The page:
One of the first things that need to be understood in this context is that the vehicles need to provide proper value to the people who use them. The Chairman of Maruti Suzuki, RC Bhargava, has stated that unless the organization is sure that the cars are going to be good for the people they are not going to push for them. He has further elaborated that before the promotion the company itself needs to be convinced that it would be able to provide the kind of value that it is known for it would not be pushing for these cars.
Right now costs seem to be the biggest issue facing these cars but they are not the only ones in this regard. On an average, electric vehicles in India can cover a distance of 120 km when they are fully charged. This means that you cannot really use them for the long drives, which is one of the main reasons why so many people buy cars in India nowadays. Then one also needs to take into account the fact that they are on the slower side. Two of the best battery-driven cars in India can only get up to a maximum of 85 km per hour. This can prove to be unattractive to buyers as well.
Convincing customers in India
People in India are always conscious about the money that they are investing in a product or service. Even if India is able to build the necessary infrastructure as it is now aiming to do by 2030 there would still be a few factors to contend with in this regard – how good the vehicle is and how much will it cost to own the vehicle. In recent times, costs of these cars have gone down and this fuelled demand. However, by the time 2030 comes around the emphasis would have to be on making the vehicles perform better.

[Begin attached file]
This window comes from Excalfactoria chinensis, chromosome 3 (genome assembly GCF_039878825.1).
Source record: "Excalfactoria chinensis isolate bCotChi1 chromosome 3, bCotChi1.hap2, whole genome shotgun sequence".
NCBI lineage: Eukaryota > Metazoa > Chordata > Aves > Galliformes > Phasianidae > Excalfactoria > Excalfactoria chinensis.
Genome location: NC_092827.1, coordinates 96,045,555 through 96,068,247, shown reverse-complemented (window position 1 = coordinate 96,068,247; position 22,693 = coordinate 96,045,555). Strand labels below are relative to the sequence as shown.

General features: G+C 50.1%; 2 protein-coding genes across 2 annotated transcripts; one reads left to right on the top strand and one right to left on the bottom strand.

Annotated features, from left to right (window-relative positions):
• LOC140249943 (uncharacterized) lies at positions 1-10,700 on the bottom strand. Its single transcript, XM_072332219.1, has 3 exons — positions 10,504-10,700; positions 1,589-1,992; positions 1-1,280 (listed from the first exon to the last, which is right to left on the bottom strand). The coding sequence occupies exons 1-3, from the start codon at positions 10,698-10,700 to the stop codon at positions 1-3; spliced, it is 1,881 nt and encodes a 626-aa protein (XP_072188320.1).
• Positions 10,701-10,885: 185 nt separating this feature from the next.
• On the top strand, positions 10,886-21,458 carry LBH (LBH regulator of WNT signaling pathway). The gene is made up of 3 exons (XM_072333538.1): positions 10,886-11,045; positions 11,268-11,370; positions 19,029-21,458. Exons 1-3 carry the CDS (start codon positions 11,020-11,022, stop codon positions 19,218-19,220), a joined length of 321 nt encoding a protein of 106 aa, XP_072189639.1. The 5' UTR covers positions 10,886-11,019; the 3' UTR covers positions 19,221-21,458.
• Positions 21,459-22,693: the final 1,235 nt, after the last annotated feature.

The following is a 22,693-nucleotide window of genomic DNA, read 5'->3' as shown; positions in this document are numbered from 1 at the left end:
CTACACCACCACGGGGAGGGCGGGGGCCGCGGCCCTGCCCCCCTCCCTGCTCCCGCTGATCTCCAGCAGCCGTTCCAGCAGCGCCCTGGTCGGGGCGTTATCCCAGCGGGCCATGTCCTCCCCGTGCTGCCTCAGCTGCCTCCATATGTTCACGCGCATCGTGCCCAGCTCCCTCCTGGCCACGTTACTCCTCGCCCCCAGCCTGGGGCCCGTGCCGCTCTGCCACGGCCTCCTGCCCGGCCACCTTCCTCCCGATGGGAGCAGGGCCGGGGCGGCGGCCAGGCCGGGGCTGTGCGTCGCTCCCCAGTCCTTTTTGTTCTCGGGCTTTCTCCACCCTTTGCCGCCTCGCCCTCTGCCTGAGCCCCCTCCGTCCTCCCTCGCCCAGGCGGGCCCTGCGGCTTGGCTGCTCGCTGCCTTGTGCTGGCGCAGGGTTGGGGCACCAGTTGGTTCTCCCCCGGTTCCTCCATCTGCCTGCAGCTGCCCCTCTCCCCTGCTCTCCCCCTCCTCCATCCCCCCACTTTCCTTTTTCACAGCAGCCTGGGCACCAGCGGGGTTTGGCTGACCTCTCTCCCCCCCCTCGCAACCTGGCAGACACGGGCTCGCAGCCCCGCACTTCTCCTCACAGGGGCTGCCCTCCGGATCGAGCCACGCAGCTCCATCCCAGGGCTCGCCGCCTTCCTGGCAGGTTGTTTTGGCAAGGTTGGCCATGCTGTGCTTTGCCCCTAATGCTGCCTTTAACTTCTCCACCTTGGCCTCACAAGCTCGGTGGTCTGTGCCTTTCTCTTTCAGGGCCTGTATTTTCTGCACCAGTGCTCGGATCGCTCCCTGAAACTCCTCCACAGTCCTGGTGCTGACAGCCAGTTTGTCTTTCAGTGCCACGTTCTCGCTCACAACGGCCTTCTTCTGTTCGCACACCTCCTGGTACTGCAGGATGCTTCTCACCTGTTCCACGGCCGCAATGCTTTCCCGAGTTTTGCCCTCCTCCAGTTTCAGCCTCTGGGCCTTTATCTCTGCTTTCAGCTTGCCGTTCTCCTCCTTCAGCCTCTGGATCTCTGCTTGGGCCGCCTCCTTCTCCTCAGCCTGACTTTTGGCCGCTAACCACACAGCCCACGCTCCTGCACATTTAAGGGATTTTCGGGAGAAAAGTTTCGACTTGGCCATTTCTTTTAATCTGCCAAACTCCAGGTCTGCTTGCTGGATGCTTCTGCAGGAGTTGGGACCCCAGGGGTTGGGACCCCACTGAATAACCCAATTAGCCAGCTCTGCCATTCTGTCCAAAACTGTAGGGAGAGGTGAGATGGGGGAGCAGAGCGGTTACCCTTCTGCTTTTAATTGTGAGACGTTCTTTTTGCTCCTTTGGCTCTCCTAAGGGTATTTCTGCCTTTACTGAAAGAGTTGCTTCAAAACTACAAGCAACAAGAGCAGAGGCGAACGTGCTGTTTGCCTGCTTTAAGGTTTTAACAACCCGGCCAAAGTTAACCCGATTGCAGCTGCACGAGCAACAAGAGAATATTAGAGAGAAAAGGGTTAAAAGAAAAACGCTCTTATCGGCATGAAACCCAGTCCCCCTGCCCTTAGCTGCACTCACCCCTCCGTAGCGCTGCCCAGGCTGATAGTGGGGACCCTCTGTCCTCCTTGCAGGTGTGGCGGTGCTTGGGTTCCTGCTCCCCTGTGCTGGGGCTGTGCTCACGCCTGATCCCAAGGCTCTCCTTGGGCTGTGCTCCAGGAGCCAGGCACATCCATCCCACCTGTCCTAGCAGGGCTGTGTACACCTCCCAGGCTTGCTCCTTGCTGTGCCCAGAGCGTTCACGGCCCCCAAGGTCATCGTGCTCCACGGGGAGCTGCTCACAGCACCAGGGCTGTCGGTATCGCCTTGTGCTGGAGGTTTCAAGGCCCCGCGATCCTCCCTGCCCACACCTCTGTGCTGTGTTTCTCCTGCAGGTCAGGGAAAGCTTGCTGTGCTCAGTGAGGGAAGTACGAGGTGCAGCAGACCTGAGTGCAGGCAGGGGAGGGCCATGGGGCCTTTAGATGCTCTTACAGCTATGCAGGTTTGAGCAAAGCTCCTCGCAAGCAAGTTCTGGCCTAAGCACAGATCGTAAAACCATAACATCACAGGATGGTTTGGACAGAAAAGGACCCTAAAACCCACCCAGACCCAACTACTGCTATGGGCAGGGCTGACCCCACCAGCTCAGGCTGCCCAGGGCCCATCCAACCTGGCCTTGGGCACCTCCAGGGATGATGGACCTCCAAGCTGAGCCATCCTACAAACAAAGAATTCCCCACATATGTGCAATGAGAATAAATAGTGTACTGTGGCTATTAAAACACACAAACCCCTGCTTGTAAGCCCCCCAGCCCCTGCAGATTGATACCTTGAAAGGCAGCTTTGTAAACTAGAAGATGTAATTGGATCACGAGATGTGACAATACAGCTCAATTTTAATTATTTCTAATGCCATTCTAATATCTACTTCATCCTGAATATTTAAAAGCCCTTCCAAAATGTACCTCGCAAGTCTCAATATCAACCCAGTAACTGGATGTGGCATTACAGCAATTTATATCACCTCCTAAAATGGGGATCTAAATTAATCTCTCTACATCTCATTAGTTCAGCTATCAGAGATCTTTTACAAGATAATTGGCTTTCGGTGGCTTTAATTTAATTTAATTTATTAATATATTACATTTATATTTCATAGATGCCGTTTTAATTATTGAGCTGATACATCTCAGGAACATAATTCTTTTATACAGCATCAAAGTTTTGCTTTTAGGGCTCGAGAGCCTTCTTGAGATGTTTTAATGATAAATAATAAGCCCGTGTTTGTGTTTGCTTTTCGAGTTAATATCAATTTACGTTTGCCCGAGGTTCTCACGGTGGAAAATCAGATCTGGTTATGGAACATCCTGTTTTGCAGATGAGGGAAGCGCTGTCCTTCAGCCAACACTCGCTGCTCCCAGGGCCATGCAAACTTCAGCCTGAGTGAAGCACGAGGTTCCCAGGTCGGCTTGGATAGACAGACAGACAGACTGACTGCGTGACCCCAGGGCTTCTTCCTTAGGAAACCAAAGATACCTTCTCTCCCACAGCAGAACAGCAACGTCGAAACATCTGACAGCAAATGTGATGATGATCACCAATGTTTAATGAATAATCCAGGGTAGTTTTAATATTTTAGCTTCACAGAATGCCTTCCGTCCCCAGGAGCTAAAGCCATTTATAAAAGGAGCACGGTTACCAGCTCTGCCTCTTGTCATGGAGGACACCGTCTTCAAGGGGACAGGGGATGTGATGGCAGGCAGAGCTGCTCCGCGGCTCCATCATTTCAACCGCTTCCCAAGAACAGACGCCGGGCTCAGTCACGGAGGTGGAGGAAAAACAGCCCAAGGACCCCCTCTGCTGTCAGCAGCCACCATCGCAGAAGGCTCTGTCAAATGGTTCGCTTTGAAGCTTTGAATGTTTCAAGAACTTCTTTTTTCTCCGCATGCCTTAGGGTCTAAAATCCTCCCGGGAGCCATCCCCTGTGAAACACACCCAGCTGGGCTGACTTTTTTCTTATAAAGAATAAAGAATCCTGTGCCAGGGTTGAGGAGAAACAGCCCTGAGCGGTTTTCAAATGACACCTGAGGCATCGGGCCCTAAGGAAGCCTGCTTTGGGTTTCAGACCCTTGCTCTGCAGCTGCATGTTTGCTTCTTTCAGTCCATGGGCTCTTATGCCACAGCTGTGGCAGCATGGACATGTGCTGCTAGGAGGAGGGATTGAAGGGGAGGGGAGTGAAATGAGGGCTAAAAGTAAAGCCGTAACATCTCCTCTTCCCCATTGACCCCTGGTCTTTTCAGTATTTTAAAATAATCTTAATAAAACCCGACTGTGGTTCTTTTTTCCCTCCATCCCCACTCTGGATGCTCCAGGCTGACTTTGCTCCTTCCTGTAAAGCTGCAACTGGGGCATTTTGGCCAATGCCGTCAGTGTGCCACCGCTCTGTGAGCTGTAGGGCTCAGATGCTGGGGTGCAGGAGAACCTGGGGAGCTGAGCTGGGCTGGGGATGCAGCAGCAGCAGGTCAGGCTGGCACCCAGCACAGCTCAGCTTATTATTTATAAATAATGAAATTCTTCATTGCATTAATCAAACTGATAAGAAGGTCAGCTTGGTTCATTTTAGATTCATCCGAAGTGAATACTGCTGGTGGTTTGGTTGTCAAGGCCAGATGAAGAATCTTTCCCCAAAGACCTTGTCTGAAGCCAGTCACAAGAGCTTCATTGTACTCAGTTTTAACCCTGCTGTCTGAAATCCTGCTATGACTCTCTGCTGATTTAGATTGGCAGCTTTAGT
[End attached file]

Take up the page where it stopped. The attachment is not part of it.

Tesla is one of the top companies that are looking to make the most of the nascent market over here. The highly rich people of India are already started to pre-order Tesla 3. Incidentally, the product is yet to be launched in India. Yaquta Mandviwala, one of the partners at Bain & Company, a consultancy firm headquartered at Boston, says that a lot needs to be done in order to make sure that most of the cars in 2030 in India are battery-driven. Mandviwala says that it is unrealistic to expect that by the next 10 years India would only have e-cars but at the very least they should occupy a significant portion of the market.
Some important areas for the authorities to focus on
Right now India also needs to focus on two more issues – making sure that the batteries cost lesser than what they do now and creating the perfect infrastructure to make things happen smoothly. Incidentally, India happens to be the fifth-biggest market for cars and vehicles in the whole world. As and when this intended transformation happens it is going to be a stupefying one for sure but right now India is not really ready for these cars.